• Deborah

    Well I don’t know about Nadine’s knees at the MoonWalk – I’ve seen her power walk! Maybe she’ll slow the pace next year.

    Eyesight is strange. My job-share partner asked why I’d started holding my iPhone at arms length one day. Didn’t realise I had and sure enough a test showed a bigger difference than I thought possible. As fast as that!

    I wear multi-focal contact lenses now. Don’t ask me how they work, they’re quite new I think. We’ve added an article on Henpicked about them now.

  • Deborah

    Recommend India Knight’s book – In Your Prime – love it!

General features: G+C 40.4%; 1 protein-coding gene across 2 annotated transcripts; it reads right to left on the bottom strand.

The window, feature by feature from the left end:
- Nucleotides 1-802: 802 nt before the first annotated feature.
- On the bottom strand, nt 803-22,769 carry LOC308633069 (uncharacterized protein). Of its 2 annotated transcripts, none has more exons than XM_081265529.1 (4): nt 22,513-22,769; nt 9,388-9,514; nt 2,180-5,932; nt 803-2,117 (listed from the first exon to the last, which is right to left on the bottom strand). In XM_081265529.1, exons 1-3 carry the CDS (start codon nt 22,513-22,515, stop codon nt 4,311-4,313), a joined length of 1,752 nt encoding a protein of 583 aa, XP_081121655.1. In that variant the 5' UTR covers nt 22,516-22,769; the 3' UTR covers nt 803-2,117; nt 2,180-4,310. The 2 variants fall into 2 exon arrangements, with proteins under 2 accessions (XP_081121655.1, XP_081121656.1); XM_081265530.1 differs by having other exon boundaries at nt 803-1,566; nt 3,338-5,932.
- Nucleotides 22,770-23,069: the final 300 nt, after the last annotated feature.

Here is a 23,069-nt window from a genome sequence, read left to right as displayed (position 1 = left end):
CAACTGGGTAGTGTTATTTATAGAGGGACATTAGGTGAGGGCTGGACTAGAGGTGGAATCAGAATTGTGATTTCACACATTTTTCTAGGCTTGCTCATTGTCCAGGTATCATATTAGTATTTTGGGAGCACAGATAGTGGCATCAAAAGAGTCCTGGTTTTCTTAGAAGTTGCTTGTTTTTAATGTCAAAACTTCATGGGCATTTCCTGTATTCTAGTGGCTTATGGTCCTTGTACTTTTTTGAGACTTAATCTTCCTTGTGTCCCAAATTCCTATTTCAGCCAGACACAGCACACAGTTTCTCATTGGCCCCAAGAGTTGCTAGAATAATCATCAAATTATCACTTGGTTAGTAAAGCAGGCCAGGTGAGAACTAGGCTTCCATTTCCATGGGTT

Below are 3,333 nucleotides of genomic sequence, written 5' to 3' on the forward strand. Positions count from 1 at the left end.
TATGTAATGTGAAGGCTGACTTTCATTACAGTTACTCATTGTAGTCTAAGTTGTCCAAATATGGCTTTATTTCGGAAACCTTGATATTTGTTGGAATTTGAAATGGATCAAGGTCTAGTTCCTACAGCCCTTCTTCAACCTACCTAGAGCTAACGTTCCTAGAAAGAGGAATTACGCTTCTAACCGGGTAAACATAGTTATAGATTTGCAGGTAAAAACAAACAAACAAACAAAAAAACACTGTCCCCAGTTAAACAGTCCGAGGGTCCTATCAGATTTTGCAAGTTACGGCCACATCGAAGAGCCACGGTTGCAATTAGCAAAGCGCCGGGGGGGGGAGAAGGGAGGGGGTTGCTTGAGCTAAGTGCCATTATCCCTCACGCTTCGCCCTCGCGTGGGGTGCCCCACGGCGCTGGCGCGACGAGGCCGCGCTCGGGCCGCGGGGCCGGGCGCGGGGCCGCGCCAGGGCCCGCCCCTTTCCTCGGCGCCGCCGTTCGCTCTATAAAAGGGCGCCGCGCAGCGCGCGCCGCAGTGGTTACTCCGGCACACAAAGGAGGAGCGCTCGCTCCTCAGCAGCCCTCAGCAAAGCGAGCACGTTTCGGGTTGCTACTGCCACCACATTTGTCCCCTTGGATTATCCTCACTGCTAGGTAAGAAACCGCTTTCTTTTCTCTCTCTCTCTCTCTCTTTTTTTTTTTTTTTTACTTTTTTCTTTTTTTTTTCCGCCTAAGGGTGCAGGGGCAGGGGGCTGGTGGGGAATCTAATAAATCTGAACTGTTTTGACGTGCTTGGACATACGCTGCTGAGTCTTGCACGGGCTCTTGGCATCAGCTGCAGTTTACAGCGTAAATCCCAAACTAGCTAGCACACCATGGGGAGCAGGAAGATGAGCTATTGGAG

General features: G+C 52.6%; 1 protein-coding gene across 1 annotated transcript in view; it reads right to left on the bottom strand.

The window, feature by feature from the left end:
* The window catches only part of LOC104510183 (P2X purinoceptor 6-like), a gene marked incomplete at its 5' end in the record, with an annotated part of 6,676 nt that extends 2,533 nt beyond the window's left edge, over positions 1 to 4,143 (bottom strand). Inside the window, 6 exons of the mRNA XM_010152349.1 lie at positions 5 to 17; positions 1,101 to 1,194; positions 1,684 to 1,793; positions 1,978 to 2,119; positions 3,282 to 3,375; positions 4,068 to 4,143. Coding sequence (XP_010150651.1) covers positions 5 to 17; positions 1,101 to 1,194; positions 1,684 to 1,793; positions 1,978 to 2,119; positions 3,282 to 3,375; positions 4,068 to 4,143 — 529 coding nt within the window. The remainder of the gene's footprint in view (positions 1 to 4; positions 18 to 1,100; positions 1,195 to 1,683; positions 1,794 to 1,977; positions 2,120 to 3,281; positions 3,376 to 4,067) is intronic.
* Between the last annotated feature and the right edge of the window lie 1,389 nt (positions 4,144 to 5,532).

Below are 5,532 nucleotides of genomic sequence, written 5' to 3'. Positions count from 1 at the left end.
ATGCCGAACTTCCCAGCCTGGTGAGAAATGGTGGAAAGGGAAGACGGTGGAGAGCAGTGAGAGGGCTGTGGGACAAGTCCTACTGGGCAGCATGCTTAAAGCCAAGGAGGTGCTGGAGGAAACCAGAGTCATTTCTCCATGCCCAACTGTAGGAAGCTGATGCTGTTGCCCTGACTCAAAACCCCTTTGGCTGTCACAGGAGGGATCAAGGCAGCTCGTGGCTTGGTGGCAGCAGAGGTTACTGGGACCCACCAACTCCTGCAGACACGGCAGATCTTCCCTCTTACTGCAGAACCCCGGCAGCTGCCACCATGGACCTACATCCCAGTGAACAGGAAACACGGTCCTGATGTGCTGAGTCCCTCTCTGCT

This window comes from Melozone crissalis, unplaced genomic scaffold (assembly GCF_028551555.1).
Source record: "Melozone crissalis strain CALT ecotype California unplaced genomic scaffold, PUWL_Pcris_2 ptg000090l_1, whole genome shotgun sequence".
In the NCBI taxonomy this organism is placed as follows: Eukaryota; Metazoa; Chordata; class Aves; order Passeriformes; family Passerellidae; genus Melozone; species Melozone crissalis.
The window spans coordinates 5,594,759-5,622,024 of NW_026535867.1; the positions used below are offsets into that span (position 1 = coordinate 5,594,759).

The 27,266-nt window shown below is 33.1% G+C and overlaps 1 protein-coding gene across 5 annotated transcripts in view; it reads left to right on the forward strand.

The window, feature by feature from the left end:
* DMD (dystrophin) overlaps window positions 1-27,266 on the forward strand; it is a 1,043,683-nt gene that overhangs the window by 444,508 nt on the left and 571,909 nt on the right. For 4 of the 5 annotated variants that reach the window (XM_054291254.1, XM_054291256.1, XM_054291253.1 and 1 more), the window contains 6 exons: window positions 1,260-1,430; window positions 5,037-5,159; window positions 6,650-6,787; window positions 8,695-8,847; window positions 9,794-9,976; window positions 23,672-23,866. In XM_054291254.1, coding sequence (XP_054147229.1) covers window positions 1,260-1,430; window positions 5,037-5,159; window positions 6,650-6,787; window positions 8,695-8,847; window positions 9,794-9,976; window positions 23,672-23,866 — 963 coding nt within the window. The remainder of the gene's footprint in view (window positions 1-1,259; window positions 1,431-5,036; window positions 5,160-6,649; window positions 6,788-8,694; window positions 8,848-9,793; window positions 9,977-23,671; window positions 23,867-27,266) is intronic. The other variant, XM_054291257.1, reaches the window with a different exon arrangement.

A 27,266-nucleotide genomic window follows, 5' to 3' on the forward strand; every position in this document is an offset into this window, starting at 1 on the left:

• I really enjoyed reading this. I find this pressure to stay ‘eternally youthful’ quite disturbing when it quite evidently isn’t physically possible. We are all going to age wether we like it or not. It’s how elegantly and respectfully we do it that matters. Personally I find trying to remember carrying my reading glasses around with me more challenging than irradicating my newest wrinkle. Or that the beautiful clothes I have in my wardrobe will never again get past my thighs. And every time I step from a kerb enthusiastically I risk shattering my knee. But as you mentioned, there are ways of looking and feeling healthy and radiant and I for one thrive on helping women do so. Naturally.